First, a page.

AWS Partner Network (APN) Blog

How Leidos Standardized its Application Logging into Amazon Security Lake with LOIS

By Ryan Poorman, Sr. Cloud Engineer – Leidos
By Lawrence Sampson, Sr. Cloud Architect – Leidos
By Chris Renzo, Sr. Solutions Architect – AWS


As networks become increasingly complex and systems generate more data than ever before, making sense of the plethora of data is critical.

The origin of this data can derive from a variety of sources, not limited to vendor logs, system logs, and developer logs. Related, these applications log in their own unique way to their own location; there is often no standardization on content or location.

This post will describe how Leidos is addressing the issues of application logging normalization and aggregation by employing the Open Cybersecurity Schema Framework (OCSF) and Amazon Security Lake via integration with LOIS – the Leidos OCSF Integration Suite.

Leidos is an AWS Premier Tier Services Partner and Managed Service Provider (MSP) with several AWS Competencies including Security and Level 1 MSSP Consulting. Leidos delivers technology, engineering, and science solutions to solve the world’s toughest challenges in the defense, intelligence, civil, and health markets.

Evolution of Logging

Application logging is the process of saving events occurring within an application. During the early days of software development, event logging by applications consisted of the occasional message or numeric code sent to a sys log. With the introduction of logging mechanisms such as Log4J, messages became far more useful. Log messages could be grouped by severity: debug, info, warning, error, and fatal.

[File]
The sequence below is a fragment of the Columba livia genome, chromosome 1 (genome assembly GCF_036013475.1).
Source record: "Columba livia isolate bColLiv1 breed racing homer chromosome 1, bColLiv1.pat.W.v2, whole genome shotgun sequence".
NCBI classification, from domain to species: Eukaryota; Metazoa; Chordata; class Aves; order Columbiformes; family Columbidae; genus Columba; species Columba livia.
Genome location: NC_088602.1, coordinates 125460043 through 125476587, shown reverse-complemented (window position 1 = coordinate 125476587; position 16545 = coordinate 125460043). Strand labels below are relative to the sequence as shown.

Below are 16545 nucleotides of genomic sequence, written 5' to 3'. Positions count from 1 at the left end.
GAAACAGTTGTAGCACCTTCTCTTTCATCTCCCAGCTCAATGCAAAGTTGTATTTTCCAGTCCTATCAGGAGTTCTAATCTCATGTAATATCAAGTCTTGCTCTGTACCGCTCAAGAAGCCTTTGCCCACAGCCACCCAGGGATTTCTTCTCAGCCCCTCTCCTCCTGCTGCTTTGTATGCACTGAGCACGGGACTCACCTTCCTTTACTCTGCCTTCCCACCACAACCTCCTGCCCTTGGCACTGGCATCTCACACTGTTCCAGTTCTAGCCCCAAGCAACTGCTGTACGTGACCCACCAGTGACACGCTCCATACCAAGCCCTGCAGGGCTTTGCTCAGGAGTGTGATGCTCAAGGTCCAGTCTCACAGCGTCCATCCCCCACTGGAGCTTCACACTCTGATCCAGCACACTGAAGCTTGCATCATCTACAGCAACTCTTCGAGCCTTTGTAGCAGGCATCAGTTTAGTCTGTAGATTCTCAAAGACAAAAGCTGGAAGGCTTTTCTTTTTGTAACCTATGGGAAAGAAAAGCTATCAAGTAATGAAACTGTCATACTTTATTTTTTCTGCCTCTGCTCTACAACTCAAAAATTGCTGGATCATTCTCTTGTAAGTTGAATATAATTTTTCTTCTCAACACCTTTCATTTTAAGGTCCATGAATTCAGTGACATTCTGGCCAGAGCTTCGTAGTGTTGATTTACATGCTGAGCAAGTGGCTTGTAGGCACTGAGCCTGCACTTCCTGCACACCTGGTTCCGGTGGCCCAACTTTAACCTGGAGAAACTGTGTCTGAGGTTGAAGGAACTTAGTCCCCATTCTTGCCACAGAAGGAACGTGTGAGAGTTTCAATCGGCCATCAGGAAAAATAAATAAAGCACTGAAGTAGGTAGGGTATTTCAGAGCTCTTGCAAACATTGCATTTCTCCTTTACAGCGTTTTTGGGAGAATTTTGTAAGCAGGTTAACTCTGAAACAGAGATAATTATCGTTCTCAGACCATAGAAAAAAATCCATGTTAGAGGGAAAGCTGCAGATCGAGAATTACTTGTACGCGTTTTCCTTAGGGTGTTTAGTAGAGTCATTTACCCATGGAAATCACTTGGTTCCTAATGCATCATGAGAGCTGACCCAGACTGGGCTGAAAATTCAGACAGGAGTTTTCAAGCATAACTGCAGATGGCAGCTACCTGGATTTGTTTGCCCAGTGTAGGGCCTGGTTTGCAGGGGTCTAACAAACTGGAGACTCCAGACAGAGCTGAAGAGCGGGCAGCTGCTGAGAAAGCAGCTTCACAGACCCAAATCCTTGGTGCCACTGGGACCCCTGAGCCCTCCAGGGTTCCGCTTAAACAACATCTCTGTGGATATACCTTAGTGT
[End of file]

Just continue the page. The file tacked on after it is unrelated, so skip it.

A major upgrade was the ability to format the message itself and ease by which logging could be pulled into an application. However, the location of the logs, timestamp on the message, and messages themselves remain unique per each application. Though the mechanism of producing event messages had become standardized, the category or type of event the message was addressing, as well as its format and location, were not standardized.

If custom application logs, as well as vendor logs, could be both normalized and centrally aggregated, then administrators as well as security information event management (SIEM) tools could go to one place to do their analysis, without the overhead of normalizing the data themselves. Further, policies could be universally applied across the entire dataset.

OCSF addresses the normalization aspect of this problem, while Amazon Security Lake addresses aggregation, and LOIS provides the bridge to enable applications to produce OCSF-compliant messages and centralize them into Amazon Security Lake.

Message Content Normalization: OCSF

The OCSF standard defines a framework and schema for reporting events which are grouped by categories. Examples of the activities defined by OCSF are HTTP, API, DNS, Authentication, and Authorization; see a complete list.

These constructs define schemas that allow a developer to apply to their messages. For example, if an application contains a REST endpoint, then using the API event class with the cloud profile will enable a developer to produce a normalized message governed by OCSF that can be parsed and analyzed by any tool that understands the OCSF schema.

As stated by Paul Agbabian in his paper titled “Understanding the Open Cybersecurity Schema Framework,” there are five core constructs which comprise OCSF: data types, event class, category, profile, and extension. Agbabian also states that “OCSF is agnostic to storage format, data collection and ETL processes. The core schema is intended to be agnostic to implementations. The schema framework definition files and the resulting normative schema are written as JSON.”

An example of an OCSF message is shown below: